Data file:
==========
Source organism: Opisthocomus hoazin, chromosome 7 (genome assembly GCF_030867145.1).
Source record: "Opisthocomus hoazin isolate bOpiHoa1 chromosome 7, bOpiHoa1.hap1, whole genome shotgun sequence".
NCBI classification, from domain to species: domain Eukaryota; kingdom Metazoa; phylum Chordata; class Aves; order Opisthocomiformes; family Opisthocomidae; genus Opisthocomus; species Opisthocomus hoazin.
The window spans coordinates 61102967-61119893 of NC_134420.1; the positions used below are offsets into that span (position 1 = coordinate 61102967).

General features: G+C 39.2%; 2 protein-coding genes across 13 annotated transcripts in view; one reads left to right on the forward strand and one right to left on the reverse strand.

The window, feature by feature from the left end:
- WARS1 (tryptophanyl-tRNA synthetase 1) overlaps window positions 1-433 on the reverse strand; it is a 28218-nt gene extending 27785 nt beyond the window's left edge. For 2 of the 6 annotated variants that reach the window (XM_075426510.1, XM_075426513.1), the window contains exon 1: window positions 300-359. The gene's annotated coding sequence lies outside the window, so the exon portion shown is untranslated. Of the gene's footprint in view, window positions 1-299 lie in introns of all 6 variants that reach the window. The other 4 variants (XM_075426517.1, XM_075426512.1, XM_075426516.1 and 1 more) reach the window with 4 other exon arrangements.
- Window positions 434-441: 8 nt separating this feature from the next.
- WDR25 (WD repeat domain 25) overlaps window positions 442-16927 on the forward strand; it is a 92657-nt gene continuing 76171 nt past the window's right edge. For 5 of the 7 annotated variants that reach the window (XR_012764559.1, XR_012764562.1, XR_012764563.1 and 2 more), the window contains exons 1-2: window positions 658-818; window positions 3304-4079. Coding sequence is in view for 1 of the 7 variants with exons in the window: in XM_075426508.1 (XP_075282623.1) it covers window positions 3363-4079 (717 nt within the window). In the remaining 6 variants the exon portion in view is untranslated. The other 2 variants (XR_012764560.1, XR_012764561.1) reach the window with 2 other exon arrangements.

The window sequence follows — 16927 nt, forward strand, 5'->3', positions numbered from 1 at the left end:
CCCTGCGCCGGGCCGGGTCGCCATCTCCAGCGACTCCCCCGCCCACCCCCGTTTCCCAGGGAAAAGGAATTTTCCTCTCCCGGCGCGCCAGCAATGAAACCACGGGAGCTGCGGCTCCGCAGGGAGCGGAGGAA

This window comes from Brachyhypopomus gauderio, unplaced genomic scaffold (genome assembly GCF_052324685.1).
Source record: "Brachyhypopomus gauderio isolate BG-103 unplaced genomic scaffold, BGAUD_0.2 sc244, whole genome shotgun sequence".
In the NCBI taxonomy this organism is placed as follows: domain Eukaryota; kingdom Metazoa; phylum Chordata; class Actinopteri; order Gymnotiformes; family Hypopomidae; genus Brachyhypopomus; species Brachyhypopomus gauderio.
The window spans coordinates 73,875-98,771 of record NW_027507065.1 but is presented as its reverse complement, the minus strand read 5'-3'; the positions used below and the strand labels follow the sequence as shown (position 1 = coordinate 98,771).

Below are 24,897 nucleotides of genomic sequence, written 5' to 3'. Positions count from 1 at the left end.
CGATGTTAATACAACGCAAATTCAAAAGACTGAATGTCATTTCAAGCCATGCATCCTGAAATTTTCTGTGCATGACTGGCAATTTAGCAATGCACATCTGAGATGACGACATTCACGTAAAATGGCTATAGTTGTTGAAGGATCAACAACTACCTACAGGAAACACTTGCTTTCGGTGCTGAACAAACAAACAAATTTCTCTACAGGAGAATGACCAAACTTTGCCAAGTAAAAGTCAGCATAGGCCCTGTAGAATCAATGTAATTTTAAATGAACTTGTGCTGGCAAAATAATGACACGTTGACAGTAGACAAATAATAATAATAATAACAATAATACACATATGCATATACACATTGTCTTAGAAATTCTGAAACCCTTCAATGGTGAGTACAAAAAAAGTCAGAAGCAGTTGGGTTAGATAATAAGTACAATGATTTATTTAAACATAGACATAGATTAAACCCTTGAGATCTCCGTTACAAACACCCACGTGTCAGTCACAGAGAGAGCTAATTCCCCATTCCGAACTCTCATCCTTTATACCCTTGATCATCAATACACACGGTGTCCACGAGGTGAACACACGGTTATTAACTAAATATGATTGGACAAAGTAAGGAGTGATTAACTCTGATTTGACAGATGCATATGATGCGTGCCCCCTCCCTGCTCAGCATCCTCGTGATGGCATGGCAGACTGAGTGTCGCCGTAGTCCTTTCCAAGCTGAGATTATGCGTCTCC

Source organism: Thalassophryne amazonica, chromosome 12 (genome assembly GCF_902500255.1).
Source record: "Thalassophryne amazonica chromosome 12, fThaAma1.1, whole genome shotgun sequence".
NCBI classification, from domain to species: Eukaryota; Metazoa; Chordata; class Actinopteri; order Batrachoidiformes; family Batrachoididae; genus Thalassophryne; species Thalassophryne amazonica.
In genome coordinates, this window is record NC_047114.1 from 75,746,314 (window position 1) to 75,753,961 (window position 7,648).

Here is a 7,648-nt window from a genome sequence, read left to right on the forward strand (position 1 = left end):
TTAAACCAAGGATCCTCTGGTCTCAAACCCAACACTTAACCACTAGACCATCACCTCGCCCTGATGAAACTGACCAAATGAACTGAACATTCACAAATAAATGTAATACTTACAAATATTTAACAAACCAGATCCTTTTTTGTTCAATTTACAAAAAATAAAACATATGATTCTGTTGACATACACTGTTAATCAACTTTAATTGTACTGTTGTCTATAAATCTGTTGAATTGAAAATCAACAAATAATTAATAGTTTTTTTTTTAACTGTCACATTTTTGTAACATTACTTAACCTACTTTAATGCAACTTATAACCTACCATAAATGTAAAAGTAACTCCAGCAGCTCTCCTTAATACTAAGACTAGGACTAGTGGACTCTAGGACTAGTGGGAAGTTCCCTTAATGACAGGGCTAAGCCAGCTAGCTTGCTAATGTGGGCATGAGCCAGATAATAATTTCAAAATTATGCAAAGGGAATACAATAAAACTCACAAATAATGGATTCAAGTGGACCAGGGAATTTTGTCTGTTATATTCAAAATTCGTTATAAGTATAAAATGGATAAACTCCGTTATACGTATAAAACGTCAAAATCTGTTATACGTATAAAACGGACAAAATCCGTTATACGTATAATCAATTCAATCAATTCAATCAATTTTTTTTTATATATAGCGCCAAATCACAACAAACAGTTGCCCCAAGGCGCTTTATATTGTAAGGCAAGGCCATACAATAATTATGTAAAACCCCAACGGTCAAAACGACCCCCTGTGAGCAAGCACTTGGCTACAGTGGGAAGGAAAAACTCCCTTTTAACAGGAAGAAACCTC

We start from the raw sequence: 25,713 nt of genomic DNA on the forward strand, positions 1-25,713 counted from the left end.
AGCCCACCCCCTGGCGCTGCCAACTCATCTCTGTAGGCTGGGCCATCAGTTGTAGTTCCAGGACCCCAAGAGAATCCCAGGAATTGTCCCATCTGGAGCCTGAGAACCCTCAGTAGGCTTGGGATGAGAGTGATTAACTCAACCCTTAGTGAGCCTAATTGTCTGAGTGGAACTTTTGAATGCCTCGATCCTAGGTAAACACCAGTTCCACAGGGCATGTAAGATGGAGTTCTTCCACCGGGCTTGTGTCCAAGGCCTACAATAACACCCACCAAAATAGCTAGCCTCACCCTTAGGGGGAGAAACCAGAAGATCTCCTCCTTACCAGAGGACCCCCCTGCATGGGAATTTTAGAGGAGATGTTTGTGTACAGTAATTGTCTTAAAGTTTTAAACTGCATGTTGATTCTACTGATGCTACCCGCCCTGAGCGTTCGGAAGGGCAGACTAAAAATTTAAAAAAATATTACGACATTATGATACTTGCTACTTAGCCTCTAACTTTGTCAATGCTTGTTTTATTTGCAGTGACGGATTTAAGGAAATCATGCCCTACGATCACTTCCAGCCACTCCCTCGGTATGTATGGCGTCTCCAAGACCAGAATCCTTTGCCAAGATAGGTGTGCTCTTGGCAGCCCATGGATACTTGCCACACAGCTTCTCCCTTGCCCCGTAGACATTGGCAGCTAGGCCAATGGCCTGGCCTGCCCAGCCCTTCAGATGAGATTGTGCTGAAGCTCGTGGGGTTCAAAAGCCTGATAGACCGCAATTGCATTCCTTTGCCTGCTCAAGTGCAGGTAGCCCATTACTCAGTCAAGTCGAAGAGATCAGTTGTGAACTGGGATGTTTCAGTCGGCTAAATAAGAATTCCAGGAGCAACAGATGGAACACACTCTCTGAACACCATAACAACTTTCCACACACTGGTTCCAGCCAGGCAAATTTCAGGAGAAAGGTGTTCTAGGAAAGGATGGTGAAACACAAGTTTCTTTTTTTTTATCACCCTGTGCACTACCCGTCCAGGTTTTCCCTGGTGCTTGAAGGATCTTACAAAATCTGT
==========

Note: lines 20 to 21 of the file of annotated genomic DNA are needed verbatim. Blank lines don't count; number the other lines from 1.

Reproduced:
NCBI classification, from domain to species: Eukaryota; Metazoa; Chordata; class Actinopteri; order Batrachoidiformes; family Batrachoididae; genus Thalassophryne; species Thalassophryne amazonica.
In genome coordinates, this window is record NC_047114.1 from 75,746,314 (window position 1) to 75,753,961 (window position 7,648).